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Keeping a Curious Bush Secret

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More than three decades ago, on Oct. 19, 1980, then-Republican vice presidential candidate George H.W. Bush supposedly took an afternoon trip to visit a family friend in Washington, an alibi that could prove he could not have traveled secretly to Paris for treacherous meetings with Iranians.

But Bush's White House in 1992 -- and his presidential library now -- have refused to release the name of this alibi witness or even the address where Bush allegedly went. The insistence on keeping this secret has just been reaffirmed by Debra Steidel Wall, deputy archivist of the United States.

So, rather than release what theoretically should be a fact the Bush Family would want out -- proof that the elder George Bush did not engage in secret talks with Iranians behind President Jimmy Carter's back regarding 52 Americans then being held hostage in Iran -- the U.S. government is saying that only a costly federal court lawsuit can dislodge this historical detail.

Or, perhaps the reason that this secret has been so zealously guarded for so long is that Bush never took the afternoon trip, that it was just part of a cover story to conceal his mission to Paris, and that the host -- if questioned -- would discredit Bush's alibi.

Whatever the truth, as long as the Bushes and the government prevent the corroboration of his purported afternoon visit, it remains impossible to disprove contrary evidence that Bush did sneak off for the alleged Paris meeting and simply arranged with friends in the Secret Service to concoct an alibi.

Another part of Bush's alibi for Oct. 19 -- a morning trip to the Chevy Chase Country Club -- previously collapsed when no one at the club recalled the visit and the account from Secret Service supervisor Leonard Tanis, who described a brunch also involving Barbara Bush and Justice and Mrs. Potter Stewart, turned out to be false.

Disproving Tanis' account, Mrs. Bush's Secret Service records showed her taking a morning jog along the C&O Canal, and Mrs. Stewart told me that she and her late husband never had brunch with the Bushes at the Chevy Chase Club. After his Chevy Chase story was debunked, Tanis -- a Secret Service official who was known to be personally close to Bush -- withdrew it.

A Mysterious Alibi

That left Bush's supposed afternoon trip on Oct. 19 as his key alibi. But there were problems with that story as well.

In 1992, when allegations of Bush's secret trip to Paris in 1980 were being investigated, Republicans suggested that Democrats were simply trying to embarrass the then-President because the afternoon trip might have involved a rendezvous with a woman.

Since Bush's reelection campaign was matching up against Democrat Bill Clinton, who was under fire for his own womanizing, the GOP complaint boiled down to that the Democrats were looking for dirt against Bush to counter the dirt against Clinton.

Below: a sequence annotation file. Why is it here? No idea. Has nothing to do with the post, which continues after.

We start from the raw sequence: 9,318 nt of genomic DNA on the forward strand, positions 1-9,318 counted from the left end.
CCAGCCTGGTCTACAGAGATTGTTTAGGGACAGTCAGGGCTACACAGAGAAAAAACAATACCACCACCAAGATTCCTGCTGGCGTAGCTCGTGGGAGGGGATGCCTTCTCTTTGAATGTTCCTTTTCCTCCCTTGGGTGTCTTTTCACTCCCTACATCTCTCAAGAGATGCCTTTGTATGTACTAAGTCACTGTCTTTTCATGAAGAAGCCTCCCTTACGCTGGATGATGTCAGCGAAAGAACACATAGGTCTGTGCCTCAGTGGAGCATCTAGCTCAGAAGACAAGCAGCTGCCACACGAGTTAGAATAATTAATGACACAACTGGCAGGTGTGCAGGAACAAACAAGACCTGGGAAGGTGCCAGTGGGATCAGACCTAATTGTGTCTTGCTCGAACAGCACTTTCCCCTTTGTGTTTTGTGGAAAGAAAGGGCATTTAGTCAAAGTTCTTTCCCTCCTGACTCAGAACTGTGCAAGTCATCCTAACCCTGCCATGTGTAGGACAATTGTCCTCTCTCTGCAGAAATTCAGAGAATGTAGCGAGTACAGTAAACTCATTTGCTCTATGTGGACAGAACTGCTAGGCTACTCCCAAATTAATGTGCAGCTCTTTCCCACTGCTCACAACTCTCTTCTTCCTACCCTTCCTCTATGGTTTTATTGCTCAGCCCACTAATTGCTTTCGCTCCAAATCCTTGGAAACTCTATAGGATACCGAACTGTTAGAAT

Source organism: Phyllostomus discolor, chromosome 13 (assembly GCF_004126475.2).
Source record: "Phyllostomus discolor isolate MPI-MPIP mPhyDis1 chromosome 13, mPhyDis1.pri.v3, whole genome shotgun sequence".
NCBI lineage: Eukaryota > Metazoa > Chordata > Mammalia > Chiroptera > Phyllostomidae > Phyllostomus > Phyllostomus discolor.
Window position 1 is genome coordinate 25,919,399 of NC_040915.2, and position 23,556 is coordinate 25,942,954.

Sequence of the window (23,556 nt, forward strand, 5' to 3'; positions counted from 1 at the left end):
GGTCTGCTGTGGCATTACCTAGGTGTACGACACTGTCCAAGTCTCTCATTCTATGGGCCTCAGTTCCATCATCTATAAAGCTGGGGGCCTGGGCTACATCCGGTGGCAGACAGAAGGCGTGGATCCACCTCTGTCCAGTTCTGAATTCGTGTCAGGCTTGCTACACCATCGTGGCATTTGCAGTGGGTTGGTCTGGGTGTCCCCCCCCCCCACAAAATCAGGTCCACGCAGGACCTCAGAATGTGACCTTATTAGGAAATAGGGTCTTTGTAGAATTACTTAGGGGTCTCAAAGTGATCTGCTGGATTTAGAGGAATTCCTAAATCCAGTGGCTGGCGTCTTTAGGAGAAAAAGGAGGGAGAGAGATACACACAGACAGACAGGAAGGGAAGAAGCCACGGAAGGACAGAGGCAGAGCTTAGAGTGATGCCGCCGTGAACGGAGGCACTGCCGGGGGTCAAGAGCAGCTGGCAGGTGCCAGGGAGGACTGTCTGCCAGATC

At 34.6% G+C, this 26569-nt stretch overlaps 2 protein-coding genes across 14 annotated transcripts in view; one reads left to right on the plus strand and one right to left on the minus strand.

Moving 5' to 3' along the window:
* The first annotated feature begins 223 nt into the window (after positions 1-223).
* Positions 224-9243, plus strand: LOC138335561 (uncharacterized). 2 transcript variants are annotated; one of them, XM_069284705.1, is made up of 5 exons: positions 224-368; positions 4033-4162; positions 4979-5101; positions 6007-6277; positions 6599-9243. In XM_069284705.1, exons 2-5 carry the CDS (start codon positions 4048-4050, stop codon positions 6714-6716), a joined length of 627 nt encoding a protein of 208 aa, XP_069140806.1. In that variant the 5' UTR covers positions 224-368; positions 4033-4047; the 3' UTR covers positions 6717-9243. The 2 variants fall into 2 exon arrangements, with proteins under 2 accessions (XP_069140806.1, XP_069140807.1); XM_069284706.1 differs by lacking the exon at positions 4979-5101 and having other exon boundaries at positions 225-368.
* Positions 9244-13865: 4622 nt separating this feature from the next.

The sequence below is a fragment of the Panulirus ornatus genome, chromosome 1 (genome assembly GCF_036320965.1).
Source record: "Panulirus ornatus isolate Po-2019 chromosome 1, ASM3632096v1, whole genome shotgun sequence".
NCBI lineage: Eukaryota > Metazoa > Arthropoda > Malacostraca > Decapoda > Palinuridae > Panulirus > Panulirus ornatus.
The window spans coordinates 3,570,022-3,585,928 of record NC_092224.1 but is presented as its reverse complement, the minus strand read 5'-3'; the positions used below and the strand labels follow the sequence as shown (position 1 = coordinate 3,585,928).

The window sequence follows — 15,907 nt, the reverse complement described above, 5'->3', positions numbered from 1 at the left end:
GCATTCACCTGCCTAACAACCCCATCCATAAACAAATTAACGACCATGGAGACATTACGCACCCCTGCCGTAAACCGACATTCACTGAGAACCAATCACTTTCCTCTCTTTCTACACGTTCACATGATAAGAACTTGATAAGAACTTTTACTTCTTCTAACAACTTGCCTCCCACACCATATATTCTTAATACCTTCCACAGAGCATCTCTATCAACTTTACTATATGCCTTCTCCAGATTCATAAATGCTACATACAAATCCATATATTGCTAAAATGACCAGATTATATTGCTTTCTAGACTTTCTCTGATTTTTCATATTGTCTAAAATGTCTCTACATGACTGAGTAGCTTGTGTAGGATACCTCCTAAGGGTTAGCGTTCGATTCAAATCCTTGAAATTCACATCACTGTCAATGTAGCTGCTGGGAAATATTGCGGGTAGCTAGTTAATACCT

However, that Republican argument also fell apart when Mrs. Bush's Secret Service records showed her participating in the afternoon trip. Given Barbara Bush's presence, the idea of a romantic tryst certainly didn't make much sense.

So, either Mrs. Bush had gone together with her husband or a sympathetic Secret Service official had used Mrs. Bush's visit to a family friend to create another false cover story for George H.W. Bush.

Yet, two decades ago, with Bush in the White House and the Democrats almost as timid as they are today, it proved relatively easy for the President to quash requests from federal prosecutors, congressional investigators and journalists for release of the details about his whereabouts on Oct. 19, 1980.

While keeping these details from the public, Bush angrily insisted that he be cleared of the Paris allegations. Congressional investigators looking into the 1980 suspicions were eager to comply, but there remained this peculiar refusal of the Bush administration to supply a confirmable alibi.

In June 1992, a compromise of sorts was struck. A few senior congressional investigators were given the identity of Bush's mysterious host but only under the condition that they would never interview the alibi witness nor disclose publicly who it was.

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http://www.consortiumnews.com

Robert Parry broke many of the Iran-Contra stories in the 1980s for the Associated Press and Newsweek. His latest book, Secrecy & Privilege: Rise of the Bush Dynasty from Watergate to Iraq, can be ordered at secrecyandprivilege.com. It's also available at more...)
 

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Transparency is something that Washington avoids l... by Timothy Gatto on Saturday, Aug 13, 2011 at 6:05:37 PM